Eivion: The wreck of the Eivion lies to the east of Rye Pier, in about 2 metres of water. It can be spotted from up on the pier (about halfway) as a dark patch. It is often home to many nudibranchs and rays. You can find shrimp and a variety of small fish. Something nice to change things up or to head to on a second dive.

There are also two dark patches on the eastern side of Rye Pier clearly visible on Google Earth. Both sites lie on a clear sandy seabed with a maximum depth of 3 metres. Both sites are accessible via the shore or the pier as well as by boat. Both sites are heavily overgrown with weed, making it difficult to distinguish features.

The patch closest to the west side of Rye Pier is at
Latitude: 38° 22.010′ S   (38.3668332° S / 38° 22′ 0.6″ S)
Longitude: 144° 49.293′ E   (144.82155° E / 144° 49′ 17.58″ E)
.
146 m, bearing 237°, WSW
This appears to be a mound of basalt rocks (not dressed) and is typical of a ballast mound from a ship.

Barbara: The second patch, further to the west, is the shipwreck remains of the wooden schooner Barbara. The remains consist of some frames and planking and a small pile of green rounded ballast stones. From the size and shape of the frames.

Caution: Care needs to be taken if you plan to visit the sites of these shipwrecks, especially those west of Rye Pier, offshore from the Rye Boat Ramp. These are high traffic boating areas. For your own safety, you must use a surface dive float and dive flag.

The sand in this part of Port Phillip is highly mobile and there may be more of the wreck underneath the seabed.

Historical accounts of shipwrecks at Rye inform us that four wrecks have occurred in the vicinity of Rye Pier.

  • Barbara: schooner, built at Exeter River Tamar, Tasmania, 1841, 39.3’ x 10.8’ x 5.5’ (feet), 16 tons. Owned by Capt. G. W. Cole. Totally wrecked at White Cliffs (Rye), 6 August, 1852.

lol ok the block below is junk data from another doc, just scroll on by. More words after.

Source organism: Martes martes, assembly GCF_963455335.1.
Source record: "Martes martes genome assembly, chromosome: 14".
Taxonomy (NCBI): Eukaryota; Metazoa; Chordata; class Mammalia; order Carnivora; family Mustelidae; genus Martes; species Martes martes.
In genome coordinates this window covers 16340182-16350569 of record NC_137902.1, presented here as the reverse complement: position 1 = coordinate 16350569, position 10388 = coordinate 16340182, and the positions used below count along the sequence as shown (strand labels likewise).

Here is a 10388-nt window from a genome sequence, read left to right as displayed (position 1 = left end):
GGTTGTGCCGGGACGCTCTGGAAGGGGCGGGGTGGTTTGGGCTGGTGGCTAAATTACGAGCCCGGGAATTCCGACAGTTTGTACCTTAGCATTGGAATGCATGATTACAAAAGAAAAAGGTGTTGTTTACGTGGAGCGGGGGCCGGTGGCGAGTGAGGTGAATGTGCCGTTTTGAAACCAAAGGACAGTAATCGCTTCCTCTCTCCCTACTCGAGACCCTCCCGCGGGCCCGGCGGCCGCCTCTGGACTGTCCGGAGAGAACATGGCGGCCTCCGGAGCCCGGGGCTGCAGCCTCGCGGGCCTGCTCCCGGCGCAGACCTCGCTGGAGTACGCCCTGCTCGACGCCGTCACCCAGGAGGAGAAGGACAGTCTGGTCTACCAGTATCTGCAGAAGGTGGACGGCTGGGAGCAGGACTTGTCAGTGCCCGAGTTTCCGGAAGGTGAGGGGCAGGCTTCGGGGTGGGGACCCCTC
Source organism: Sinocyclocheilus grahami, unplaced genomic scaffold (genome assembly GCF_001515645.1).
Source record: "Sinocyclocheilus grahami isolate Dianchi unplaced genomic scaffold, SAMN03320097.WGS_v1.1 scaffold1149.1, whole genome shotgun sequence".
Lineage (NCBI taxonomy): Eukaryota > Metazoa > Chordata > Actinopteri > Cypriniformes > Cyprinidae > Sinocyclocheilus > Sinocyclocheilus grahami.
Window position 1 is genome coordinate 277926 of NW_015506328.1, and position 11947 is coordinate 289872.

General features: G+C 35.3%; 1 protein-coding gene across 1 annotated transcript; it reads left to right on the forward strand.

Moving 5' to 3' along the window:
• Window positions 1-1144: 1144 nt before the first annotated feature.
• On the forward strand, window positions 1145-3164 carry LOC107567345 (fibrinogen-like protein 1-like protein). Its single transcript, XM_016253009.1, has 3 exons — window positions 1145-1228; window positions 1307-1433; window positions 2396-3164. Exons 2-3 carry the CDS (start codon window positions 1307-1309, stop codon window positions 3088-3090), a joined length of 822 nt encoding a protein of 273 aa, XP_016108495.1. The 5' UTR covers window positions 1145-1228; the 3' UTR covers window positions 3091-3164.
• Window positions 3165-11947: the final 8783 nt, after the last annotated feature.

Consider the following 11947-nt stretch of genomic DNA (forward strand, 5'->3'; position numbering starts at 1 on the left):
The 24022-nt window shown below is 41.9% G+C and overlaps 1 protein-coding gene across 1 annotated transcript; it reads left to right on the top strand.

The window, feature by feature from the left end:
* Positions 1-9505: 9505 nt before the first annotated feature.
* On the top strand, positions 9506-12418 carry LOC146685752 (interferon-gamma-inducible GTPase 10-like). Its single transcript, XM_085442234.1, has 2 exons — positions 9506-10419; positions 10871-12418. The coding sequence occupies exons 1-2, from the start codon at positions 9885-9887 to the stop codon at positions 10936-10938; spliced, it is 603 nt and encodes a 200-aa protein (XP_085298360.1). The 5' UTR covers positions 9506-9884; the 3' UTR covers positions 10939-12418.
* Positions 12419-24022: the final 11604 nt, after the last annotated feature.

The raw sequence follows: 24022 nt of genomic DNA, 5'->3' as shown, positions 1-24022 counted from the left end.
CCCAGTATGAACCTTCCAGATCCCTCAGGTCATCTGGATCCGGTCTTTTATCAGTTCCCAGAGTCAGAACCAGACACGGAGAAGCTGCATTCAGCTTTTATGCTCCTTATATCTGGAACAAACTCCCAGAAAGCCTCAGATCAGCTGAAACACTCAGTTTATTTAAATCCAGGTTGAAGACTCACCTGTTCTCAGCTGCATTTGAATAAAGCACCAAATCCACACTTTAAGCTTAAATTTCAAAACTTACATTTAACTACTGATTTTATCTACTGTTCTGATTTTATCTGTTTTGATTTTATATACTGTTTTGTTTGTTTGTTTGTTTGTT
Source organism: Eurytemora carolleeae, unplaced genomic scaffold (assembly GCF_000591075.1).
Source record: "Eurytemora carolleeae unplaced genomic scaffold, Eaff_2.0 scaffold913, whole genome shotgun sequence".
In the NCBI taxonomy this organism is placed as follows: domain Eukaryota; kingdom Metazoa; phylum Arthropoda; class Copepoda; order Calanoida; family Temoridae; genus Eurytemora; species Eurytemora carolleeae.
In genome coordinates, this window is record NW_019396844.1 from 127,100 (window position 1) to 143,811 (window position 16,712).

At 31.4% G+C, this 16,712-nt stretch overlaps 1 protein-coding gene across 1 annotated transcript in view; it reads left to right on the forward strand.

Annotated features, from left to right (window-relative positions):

• Opossum, cutter, carvel built, Macquarie Harbour, Tasmania, 1827, 36.2’ x 10.8’ x 6.4’ (feet), 19 tons. Totally wrecked White Cliffs ca 1853.
  • Adieu: ketch, built at Gravelly Beach, Tasmania, 1877, 38.9’ x 13.8’ x 5.5’ (feet), 15 tons, owned by David Inverarity, totally wrecked below Rye, 3 September, 1882.
  • Eivion: ketch, built Williamstown, 1886, 27 tons, 65.8’ x 16.2’ x 4.2’ (feet), previously owned by Benjamin Stenniken. Totally wrecked in the vicinity of Rye Pier 4–5 December, 1921.
{{heritage}}
Boon Wurrung / Bunurong country
Boon Wurrung / Bunurong country

Traditional Owners — This dive site is in the traditional Country of the Boon Wurrung / Bunurong people of the Kulin Nation. This truly ancient Country includes parts of Port Phillip, from the Werribee River in the north-west, down to Wilson's Promontory in the south-east, including the Mornington Peninsula, French Island and Phillip Island, plus Western Port. We wish to acknowledge the Boon Wurrung as Traditional Owners. We pay respect to their Ancestors and their Elders, past, present and emerging. We acknowledge Bunjil the Creator Spirit of this beautiful land, who travels as an eagle, and Waarn, who protects the waterways and travels as a crow, and thank them for continuing to watch over this Country today and beyond.

 

Barbara Location Map

Latitude: 38° 22.012′ S   (38.366867° S / 38° 22′ 0.72″ S)
Longitude: 144° 49.221′ E   (144.82035° E / 144° 49′ 13.26″ E)

Datum: WGS84 | Google Map | Get directions
Added: 2021-02-06 00:49:34 GMT, Last updated: 2022-04-29 17:07:40 GMT
Source: Google Earth
Nearest Neighbour: Rye Pier, 242 m, bearing 70°, ENE
Wooden Schooner.
Built: Exeter River, Tasmania 1841.
Sunk: 6 August 1852.
Rye, Mornington Peninsula, Port Phillip.
Depth: 4 m.



DISCLAIMER: No claim is made by The Scuba Doctor as to the accuracy of the dive site coordinates listed here. Should anyone decide to use these GPS marks to locate and dive on a site, they do so entirely at their own risk. Always verify against other sources.

The marks come from numerous sources including commercial operators, independent dive clubs, reference works, and active divers. Some are known to be accurate, while others may not be. Some GPS marks may even have come from maps using the AGD66 datum, and thus may need be converted to the WGS84 datum. To distinguish between the possible accuracy of the dive site marks, we've tried to give each mark a source of GPS, Google Earth, or unknown.